Fearless Fosdick and other Li'l Abner comic strip parodies, such as "Jack Jawbreaker!" (1947) and "Little Fanny Gooney" (1952), were almost certainly an inspiration to Harvey Kurtzman when he created his irreverent Mad, which began in 1952 as a comic book that specifically parodied other comics in the same subversive manner. By the time EC Comics published Mad #1, Capp had been doing Fearless Fosdick for nearly a decade. Similarities between Li'l Abner and the early Mad include the incongruous use of mock-Yiddish slang terms, the nose-thumbing disdain for pop culture icons, the rampant black humor, the dearth of sentiment and the broad visual styling. Even the trademark comic "signs" that clutter the backgrounds of Will Elder's panels had a precedent in Li'l Abner, in the residence of Dogpatch entrepreneur Available Jones, though they're also reminiscent of Bill Holman's Smokey Stover. Tellingly, Kurtzman resisted doing feature parodies of either Li'l Abner or Dick Tracy in the comic book Mad, despite their prominence.

Capp is one of the great unsung heroes of comics. I've never heard anyone mention this, but Capp is 100% responsible for inspiring Harvey Kurtzman to create Mad Magazine. Just look at Fearless Fosdick — a brilliant parody of Dick Tracy with all those bullet holes and stuff. Then look at Mad's "Teddy and the Pirates," "Superduperman!" or even Little Annie Fanny. Forget about it — slam dunk! Not taking anything away from Kurtzman, who was brilliant himself, but Capp was the source for that whole sense of satire in comics. Kurtzman carried that forward and passed it down to a whole new crop of cartoonists, myself included. Capp was a genius. You wanna argue about it? I'll fight ya, and I'll win!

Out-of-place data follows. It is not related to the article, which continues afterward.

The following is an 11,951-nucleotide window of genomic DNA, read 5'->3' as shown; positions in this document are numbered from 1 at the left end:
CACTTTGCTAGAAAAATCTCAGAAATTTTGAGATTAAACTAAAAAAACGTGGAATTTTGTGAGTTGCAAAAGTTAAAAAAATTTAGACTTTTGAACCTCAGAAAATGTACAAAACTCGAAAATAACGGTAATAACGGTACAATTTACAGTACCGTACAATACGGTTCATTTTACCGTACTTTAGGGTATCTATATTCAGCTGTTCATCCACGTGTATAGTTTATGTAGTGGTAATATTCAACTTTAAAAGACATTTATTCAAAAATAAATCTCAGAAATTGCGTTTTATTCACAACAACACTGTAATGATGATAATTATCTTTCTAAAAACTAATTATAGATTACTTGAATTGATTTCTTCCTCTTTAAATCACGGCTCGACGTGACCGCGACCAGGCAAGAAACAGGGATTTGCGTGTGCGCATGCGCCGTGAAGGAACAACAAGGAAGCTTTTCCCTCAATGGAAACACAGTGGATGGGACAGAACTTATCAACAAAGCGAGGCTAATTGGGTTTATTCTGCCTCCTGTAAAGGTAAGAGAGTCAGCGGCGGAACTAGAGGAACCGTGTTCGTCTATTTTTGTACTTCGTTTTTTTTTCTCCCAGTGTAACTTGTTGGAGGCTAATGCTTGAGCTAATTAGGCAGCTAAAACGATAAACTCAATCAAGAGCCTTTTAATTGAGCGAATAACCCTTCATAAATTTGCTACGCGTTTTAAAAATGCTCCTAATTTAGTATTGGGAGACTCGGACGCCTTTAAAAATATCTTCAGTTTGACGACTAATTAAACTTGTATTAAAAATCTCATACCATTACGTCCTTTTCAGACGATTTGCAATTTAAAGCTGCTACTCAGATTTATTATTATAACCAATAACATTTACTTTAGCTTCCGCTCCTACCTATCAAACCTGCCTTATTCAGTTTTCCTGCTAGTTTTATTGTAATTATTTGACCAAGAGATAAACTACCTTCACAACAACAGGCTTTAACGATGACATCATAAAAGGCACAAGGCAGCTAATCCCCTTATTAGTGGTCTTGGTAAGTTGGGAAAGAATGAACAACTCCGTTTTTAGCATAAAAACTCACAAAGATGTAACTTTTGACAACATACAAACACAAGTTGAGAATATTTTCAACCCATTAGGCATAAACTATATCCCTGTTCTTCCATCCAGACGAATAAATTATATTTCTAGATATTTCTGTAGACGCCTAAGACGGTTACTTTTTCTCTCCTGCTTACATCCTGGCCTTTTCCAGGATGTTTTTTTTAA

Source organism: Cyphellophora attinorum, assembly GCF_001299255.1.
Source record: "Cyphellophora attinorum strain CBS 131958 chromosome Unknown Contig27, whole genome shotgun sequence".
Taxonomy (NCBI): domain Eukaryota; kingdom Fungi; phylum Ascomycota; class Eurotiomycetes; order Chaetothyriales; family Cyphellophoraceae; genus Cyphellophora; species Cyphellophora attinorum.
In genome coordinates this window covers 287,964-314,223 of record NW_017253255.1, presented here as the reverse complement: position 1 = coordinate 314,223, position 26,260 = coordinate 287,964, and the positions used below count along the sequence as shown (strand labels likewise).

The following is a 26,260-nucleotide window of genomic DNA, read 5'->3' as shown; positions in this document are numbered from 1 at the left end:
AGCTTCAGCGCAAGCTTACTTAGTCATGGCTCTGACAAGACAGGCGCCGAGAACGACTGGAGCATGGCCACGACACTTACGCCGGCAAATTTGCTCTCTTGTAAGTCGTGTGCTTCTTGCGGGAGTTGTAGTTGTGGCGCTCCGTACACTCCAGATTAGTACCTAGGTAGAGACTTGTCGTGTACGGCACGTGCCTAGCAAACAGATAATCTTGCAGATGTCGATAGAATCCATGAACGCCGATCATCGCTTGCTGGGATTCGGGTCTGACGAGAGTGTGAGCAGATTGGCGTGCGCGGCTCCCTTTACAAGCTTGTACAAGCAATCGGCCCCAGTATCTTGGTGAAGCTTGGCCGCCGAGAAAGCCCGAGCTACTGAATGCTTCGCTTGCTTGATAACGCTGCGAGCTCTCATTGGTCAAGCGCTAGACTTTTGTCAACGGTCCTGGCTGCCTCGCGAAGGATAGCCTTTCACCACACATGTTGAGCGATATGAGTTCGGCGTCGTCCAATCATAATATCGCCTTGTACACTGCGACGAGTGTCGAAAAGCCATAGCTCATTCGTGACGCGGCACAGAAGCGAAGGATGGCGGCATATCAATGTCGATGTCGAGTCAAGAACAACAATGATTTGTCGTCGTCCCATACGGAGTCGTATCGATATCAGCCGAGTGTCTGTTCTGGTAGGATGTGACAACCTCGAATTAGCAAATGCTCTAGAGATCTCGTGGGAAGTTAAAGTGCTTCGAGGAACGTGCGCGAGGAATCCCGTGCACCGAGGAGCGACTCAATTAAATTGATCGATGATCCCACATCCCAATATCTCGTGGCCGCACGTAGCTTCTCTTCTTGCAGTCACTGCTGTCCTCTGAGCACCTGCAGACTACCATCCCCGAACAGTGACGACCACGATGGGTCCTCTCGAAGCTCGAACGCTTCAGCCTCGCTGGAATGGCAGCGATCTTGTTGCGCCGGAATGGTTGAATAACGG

Ralph Bakshi at ASIFA-Hollywood, April 2008

Parodies and imitations

Al Capp once told one of his assistants that he knew Li'l Abner had finally "arrived" when it was first pirated as a pornographic Tijuana bible parody in the mid-1930s.[45] Li'l Abner was also parodied in 1954 (as "Li'l Melvin" by "Ol' Hatt") in the pages of EC Comics' humor comic, Panic, edited by Al Feldstein.[46] Kurtzman eventually did spoof Li'l Abner (as "Li'l Ab'r") in 1957, in his short-lived humor magazine, Trump. Both the Trump and Panic parodies were drawn by EC legend, Will Elder. In 1947, Will Eisner's The Spirit satirized the comic strip business in general, as a denizen of Central City tries to murder cartoonist "Al Slapp," creator of "Li'l Adam." Capp was also caricatured as an ill-mannered, boozy cartoonist (Capp was a teetotaler in real life) named "Hal Rapp" in the comic strip Mary Worth by Allen Saunders and Ken Ernst. Supposedly done in retaliation for Capp's "Mary Worm" parody in Li'l Abner (1956), a media-fed "feud" commenced briefly between the rival strips. It all turned out to be a collaborative hoax, however — cooked up by Capp and his longtime pal Saunders as an elaborate publicity stunt.